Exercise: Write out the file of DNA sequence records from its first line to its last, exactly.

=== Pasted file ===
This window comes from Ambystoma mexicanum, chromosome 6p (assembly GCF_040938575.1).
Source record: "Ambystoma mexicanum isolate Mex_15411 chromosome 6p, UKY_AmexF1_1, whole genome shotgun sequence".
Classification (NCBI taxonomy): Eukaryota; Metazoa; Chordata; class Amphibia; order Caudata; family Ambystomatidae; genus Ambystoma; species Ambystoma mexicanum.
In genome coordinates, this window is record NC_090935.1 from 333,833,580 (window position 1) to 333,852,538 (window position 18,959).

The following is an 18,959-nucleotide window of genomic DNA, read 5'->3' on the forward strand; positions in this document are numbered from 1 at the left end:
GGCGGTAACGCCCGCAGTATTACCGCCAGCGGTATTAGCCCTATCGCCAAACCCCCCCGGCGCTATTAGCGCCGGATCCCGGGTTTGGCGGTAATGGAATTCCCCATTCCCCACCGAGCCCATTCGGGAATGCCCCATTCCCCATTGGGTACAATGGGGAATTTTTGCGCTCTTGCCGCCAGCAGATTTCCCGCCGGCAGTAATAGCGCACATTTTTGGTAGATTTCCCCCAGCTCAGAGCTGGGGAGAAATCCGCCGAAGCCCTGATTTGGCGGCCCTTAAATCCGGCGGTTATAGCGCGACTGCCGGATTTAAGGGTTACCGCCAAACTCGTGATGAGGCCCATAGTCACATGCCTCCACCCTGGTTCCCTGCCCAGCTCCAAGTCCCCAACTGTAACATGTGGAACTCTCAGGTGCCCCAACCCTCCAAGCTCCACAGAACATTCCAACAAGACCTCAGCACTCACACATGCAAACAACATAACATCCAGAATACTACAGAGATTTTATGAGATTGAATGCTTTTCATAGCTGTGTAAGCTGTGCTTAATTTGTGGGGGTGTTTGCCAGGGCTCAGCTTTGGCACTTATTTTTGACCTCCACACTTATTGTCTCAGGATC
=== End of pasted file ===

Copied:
This window comes from Ambystoma mexicanum, chromosome 6p (assembly GCF_040938575.1).
Source record: "Ambystoma mexicanum isolate Mex_15411 chromosome 6p, UKY_AmexF1_1, whole genome shotgun sequence".
Classification (NCBI taxonomy): Eukaryota; Metazoa; Chordata; class Amphibia; order Caudata; family Ambystomatidae; genus Ambystoma; species Ambystoma mexicanum.
In genome coordinates, this window is record NC_090935.1 from 333,833,580 (window position 1) to 333,852,538 (window position 18,959).

The following is an 18,959-nucleotide window of genomic DNA, read 5'->3' on the forward strand; positions in this document are numbered from 1 at the left end:
GGCGGTAACGCCCGCAGTATTACCGCCAGCGGTATTAGCCCTATCGCCAAACCCCCCCGGCGCTATTAGCGCCGGATCCCGGGTTTGGCGGTAATGGAATTCCCCATTCCCCACCGAGCCCATTCGGGAATGCCCCATTCCCCATTGGGTACAATGGGGAATTTTTGCGCTCTTGCCGCCAGCAGATTTCCCGCCGGCAGTAATAGCGCACATTTTTGGTAGATTTCCCCCAGCTCAGAGCTGGGGAGAAATCCGCCGAAGCCCTGATTTGGCGGCCCTTAAATCCGGCGGTTATAGCGCGACTGCCGGATTTAAGGGTTACCGCCAAACTCGTGATGAGGCCCATAGTCACATGCCTCCACCCTGGTTCCCTGCCCAGCTCCAAGTCCCCAACTGTAACATGTGGAACTCTCAGGTGCCCCAACCCTCCAAGCTCCACAGAACATTCCAACAAGACCTCAGCACTCACACATGCAAACAACATAACATCCAGAATACTACAGAGATTTTATGAGATTGAATGCTTTTCATAGCTGTGTAAGCTGTGCTTAATTTGTGGGGGTGTTTGCCAGGGCTCAGCTTTGGCACTTATTTTTGACCTCCACACTTATTGTCTCAGGATC